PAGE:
Yes, it's an even year, but there are plenty of on-field reasons to like the Giants as title contenders this season—so long as everyone stays healthy.
This week, SI.com is previewing all 30 MLB teams for the 2016 season, counting down to the No. 1 team in the league. At No. 9: the San Francisco Giants.
2015 Record and Finish:
84–78 (.518), second place in National League West (12th overall)
2016 Projected Record and Finish:
88–74 (.543), second place in NL West, second place in NL wild card
The Case For
Yes, all you believers in the power of the #EvenYear mystique: The Giants, off a postseason-less 2015, are right where they want to be heading into '16. But let’s also not overlook just how good the Giants were last year: They were only four games worse than the 2014 title team, and their plus-69 run differential was fourth best in the NL (and just three behind the Dodgers) and matched that of the '12 championship.
We’re accustomed to this team winning games with sterling pitching, but the Giants revealed themselves last year as much more than the Madison Bumgarner Show. A potent offense is fueled by an impressive core of young homegrown hitters, with the unexpected emergence of 25-year-old third baseman Matt Duffy to go with the core of Buster Posey (who turns 29 on March 27), Brandon Crawford (29), Joe Panik (25) and Brandon Belt (27). San Francisco's suddenly scary offense led the league in batting average and on-base percentage and was fourth in OPS and fifth in runs scored. Given his track record, Duffy is a regression candidate, but Hunter Pence, who played in just 52 games last year, should be healthy. So should Belt, who mostly avoided the injury bug last year and played in 137 games. There’s no reason why the offense can’t be just as good, or even better, this go around—and not just because we’re in an even year.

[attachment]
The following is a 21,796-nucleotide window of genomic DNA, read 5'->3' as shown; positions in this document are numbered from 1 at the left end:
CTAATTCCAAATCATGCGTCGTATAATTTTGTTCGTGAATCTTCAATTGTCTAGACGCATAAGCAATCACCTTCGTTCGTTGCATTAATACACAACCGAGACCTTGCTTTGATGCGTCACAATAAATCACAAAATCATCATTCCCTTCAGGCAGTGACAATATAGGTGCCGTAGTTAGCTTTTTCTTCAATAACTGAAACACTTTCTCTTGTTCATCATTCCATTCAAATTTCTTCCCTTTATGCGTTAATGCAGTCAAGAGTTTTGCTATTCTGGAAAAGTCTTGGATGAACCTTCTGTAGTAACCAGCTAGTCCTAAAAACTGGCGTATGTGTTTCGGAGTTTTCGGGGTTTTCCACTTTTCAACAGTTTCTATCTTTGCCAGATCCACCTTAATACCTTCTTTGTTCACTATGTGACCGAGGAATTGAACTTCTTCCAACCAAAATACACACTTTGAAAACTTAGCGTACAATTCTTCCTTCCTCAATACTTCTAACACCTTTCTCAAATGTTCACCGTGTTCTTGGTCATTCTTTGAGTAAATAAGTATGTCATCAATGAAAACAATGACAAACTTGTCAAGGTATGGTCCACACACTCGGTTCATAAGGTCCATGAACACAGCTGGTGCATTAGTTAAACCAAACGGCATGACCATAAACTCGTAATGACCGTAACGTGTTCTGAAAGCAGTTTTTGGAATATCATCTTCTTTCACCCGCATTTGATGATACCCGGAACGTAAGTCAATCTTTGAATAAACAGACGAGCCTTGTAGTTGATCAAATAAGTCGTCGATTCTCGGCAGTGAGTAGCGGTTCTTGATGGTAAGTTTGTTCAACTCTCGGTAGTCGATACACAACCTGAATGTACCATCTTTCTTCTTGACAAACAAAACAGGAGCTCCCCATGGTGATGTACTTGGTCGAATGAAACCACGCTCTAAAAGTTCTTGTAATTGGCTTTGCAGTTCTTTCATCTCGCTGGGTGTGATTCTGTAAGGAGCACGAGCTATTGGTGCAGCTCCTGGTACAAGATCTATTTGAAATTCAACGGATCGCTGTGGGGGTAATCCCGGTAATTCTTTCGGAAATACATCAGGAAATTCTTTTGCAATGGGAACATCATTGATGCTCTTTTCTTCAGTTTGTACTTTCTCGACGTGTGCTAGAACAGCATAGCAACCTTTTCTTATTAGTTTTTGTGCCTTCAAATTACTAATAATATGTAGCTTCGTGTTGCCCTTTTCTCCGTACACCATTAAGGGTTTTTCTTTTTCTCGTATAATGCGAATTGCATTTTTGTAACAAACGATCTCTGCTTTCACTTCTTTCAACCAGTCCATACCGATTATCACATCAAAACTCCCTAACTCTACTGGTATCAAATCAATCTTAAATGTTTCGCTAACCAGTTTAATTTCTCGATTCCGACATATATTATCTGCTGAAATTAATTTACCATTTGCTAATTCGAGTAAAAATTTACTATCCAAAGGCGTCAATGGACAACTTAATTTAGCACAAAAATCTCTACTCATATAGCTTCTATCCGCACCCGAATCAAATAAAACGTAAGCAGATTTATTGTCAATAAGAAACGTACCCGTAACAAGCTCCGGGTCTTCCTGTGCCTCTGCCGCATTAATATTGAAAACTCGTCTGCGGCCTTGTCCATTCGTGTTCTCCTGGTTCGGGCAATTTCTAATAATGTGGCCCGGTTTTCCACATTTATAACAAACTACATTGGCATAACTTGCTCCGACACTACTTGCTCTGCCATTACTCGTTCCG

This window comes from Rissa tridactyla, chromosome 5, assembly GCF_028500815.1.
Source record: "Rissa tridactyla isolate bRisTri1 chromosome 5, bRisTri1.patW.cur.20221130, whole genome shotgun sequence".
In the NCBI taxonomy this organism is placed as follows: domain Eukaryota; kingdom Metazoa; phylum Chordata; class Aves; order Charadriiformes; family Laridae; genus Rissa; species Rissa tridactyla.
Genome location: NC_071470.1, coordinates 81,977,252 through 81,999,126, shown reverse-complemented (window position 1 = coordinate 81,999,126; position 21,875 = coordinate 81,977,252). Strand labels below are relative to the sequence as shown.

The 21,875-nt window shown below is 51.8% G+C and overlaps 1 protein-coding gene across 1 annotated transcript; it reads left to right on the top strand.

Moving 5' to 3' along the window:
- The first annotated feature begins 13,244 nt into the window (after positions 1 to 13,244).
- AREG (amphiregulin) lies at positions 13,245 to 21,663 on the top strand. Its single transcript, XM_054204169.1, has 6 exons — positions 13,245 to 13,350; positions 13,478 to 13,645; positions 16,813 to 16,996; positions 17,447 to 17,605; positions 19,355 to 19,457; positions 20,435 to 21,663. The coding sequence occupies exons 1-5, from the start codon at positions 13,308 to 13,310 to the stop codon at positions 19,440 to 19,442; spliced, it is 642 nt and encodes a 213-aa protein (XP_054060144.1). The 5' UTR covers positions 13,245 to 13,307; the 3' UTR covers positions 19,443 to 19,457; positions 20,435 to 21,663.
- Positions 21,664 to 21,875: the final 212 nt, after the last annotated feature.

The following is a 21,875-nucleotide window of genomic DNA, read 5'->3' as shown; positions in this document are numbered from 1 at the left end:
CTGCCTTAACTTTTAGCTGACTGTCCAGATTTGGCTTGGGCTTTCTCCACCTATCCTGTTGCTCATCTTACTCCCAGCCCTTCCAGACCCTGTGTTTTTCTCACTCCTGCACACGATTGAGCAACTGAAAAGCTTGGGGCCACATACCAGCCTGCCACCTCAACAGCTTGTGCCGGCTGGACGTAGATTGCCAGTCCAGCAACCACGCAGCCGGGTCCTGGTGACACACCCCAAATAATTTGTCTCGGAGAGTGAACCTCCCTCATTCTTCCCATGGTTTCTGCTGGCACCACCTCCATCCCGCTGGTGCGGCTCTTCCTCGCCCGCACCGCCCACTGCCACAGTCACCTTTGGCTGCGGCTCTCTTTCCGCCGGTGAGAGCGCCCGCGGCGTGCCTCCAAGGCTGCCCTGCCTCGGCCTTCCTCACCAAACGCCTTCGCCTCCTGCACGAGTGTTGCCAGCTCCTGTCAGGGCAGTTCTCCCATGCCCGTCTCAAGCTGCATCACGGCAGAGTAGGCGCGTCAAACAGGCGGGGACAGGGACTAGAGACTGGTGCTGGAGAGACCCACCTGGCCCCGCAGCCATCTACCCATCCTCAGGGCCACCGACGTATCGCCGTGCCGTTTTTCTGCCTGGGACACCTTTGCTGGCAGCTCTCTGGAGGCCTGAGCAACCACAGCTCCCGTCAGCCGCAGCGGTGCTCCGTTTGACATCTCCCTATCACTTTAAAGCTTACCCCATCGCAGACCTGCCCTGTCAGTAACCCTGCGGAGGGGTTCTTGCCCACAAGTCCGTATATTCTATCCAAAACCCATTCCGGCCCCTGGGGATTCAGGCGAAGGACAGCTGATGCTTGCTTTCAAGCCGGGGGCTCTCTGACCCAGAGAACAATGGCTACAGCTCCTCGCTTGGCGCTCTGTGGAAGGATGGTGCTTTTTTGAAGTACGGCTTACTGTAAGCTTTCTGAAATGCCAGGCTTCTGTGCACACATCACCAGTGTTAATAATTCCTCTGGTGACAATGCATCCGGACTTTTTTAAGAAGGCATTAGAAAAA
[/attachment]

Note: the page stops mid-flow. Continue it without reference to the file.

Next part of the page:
The Case Against
The Giants had to find a way to replace the 335 innings they got from the departed trio of Tim Hudson, Tim Lincecum and Ryan Vogelsong, so they went and shelled out $210 million for two veterans, Johnny Cueto and Jeff Samardzija. A year ago, those additions to a rotation headed by Bumgarner would have given the Giants a starting five that would look like the finest in the galaxy, but heading into this season, there are some real concerns as to whether it was money well spent.
On the surface, Samardzija seems like a big bounce-back candidate, as he goes from the bandbox in the South Side of Chicago to spacious AT&T Park. But it’s hard to ignore just how bad he was in 2015, when he had a disastrous season with the White Sox under the tutelage of noted pitching guru Don Cooper and posted career lows in strikeout and ground-ball rates while leading the majors in hits and earned runs allowed. The Shark’s wobbly spring—his velocity has been reportedly down this spring—only adds to the concern. Cueto may be an even bigger enigma. His ERA over the last five seasons (2.71) is second only to Clayton Kershaw’s among pitchers with at least 500 innings, but he was so inconsistent during his time in Kansas City last year that there were real concerns that he was hurt. The truth is, no one has any idea which Johnny will show up in San Francisco.